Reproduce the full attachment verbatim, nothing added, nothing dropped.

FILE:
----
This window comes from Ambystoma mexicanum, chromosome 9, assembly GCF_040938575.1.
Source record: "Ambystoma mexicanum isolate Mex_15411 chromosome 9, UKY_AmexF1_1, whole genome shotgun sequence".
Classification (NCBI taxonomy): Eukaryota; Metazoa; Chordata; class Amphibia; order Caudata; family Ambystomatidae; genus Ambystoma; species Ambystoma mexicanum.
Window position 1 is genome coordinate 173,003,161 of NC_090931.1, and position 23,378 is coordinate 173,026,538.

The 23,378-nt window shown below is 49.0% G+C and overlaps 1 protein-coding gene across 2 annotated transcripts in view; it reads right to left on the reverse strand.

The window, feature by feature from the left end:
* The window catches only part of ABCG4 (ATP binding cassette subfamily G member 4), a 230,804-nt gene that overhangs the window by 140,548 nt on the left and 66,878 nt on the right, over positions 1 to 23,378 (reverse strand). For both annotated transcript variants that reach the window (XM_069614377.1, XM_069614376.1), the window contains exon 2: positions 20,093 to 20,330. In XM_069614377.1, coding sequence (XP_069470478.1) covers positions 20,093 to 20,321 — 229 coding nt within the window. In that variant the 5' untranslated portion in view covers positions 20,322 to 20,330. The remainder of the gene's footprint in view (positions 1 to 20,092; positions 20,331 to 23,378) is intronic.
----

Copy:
This window comes from Ambystoma mexicanum, chromosome 9, assembly GCF_040938575.1.
Source record: "Ambystoma mexicanum isolate Mex_15411 chromosome 9, UKY_AmexF1_1, whole genome shotgun sequence".
Classification (NCBI taxonomy): Eukaryota; Metazoa; Chordata; class Amphibia; order Caudata; family Ambystomatidae; genus Ambystoma; species Ambystoma mexicanum.
Window position 1 is genome coordinate 173,003,161 of NC_090931.1, and position 23,378 is coordinate 173,026,538.

The 23,378-nt window shown below is 49.0% G+C and overlaps 1 protein-coding gene across 2 annotated transcripts in view; it reads right to left on the reverse strand.

The window, feature by feature from the left end:
* The window catches only part of ABCG4 (ATP binding cassette subfamily G member 4), a 230,804-nt gene that overhangs the window by 140,548 nt on the left and 66,878 nt on the right, over positions 1 to 23,378 (reverse strand). For both annotated transcript variants that reach the window (XM_069614377.1, XM_069614376.1), the window contains exon 2: positions 20,093 to 20,330. In XM_069614377.1, coding sequence (XP_069470478.1) covers positions 20,093 to 20,321 — 229 coding nt within the window. In that variant the 5' untranslated portion in view covers positions 20,322 to 20,330. The remainder of the gene's footprint in view (positions 1 to 20,092; positions 20,331 to 23,378) is intronic.